Jack Tanner (trade unionist)

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Tanner, first on left top row, in a World War II patriotic poster

John Shirley Frederick Tanner (28 April 1889 – 3 March 1965), known as Jack Tanner, was a British trade unionist.

Born in Whitstable, Tanner grew up in London and became a fitter and turner at the age of 14. He joined the Social Democratic Federation and the Amalgamated Society of Engineers, soon becoming a prominent activist, and helping found the National Federation of Women Workers. During the 1910s, he was a leading syndicalist, active in the Industrial Syndicalist Education League, and chaired the First International Syndicalist Congress.[1]

During World War I, Tanner worked as an engineer in France and was active in the then-syndicalist Confédération Générale du Travail. He returned to London in 1917 and became active in the shop stewards' movement, and in 1920 attended the Second Congress of the Communist International. He did join the Communist Party of Great Britain, but left after only eight months, remaining politically close to it.[1]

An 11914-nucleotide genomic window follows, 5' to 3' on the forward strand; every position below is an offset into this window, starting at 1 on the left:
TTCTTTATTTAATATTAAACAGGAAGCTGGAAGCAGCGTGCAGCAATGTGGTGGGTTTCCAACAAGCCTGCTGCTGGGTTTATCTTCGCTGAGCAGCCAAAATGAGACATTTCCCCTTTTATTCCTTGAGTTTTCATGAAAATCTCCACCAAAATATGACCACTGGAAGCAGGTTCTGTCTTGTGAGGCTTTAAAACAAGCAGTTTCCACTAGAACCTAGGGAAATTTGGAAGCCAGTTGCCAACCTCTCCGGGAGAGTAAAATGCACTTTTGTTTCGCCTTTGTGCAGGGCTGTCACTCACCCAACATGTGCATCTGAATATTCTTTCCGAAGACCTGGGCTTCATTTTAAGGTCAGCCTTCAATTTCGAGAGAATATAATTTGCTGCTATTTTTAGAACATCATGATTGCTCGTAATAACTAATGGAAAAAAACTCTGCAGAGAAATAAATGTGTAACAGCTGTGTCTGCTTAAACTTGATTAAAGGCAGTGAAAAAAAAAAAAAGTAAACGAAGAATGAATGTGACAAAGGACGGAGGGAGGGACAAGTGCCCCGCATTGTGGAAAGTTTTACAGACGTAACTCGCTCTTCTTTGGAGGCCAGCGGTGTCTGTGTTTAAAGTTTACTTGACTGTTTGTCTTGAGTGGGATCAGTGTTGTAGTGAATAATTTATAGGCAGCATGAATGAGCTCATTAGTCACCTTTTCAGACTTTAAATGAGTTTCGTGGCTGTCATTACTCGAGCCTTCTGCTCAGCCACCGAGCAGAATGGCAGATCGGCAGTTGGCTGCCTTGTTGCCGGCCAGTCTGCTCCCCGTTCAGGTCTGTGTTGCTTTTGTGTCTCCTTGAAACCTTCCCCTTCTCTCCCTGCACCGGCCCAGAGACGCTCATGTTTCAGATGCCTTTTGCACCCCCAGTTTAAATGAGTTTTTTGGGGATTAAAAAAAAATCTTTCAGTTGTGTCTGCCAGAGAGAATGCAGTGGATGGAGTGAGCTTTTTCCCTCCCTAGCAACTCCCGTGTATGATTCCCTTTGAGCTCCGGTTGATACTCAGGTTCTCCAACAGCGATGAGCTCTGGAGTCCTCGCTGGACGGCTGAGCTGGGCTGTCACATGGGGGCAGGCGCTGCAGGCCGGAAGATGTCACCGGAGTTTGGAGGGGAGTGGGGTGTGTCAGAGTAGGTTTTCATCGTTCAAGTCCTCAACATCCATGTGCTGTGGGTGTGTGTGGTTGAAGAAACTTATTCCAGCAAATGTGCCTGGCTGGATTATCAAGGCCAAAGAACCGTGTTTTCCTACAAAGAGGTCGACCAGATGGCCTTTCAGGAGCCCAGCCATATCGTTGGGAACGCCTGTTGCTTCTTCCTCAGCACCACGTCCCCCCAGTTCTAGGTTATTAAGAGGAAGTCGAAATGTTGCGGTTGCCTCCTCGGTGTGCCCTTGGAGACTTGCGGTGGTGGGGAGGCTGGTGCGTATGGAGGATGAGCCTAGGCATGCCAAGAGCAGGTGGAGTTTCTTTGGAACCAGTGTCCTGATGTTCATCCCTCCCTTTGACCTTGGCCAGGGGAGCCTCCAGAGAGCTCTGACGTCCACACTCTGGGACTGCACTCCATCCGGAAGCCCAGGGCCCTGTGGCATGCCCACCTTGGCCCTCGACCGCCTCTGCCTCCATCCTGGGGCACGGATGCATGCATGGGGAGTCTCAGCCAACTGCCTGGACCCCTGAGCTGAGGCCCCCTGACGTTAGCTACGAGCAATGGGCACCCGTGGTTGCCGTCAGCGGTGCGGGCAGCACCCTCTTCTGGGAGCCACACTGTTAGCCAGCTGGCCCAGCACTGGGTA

Tanner increasingly devoted his time to the trade union movement, and was elected President of the Amalgamated Engineering Union in 1939, serving until 1953 and promoting economic planning in the engineering industry. Increasingly associated with the right-wing of the union, he served as President of the Trades Union Congress in 1954, and supported the anti-communist Industrial and Research Information Services from 1956.[1]

References[edit]

  1. ^ a b c "Tanner, Frederick John Shirley", Oxford Dictionary of National Biography
Trade union offices
Preceded by
John C. Little
President of the Amalgamated Engineering Union
1939–1953
Succeeded by
Robert Openshaw
Preceded by
Tom O'Brien
President of the Trades Union Congress
1954
Succeeded by
Charles Geddes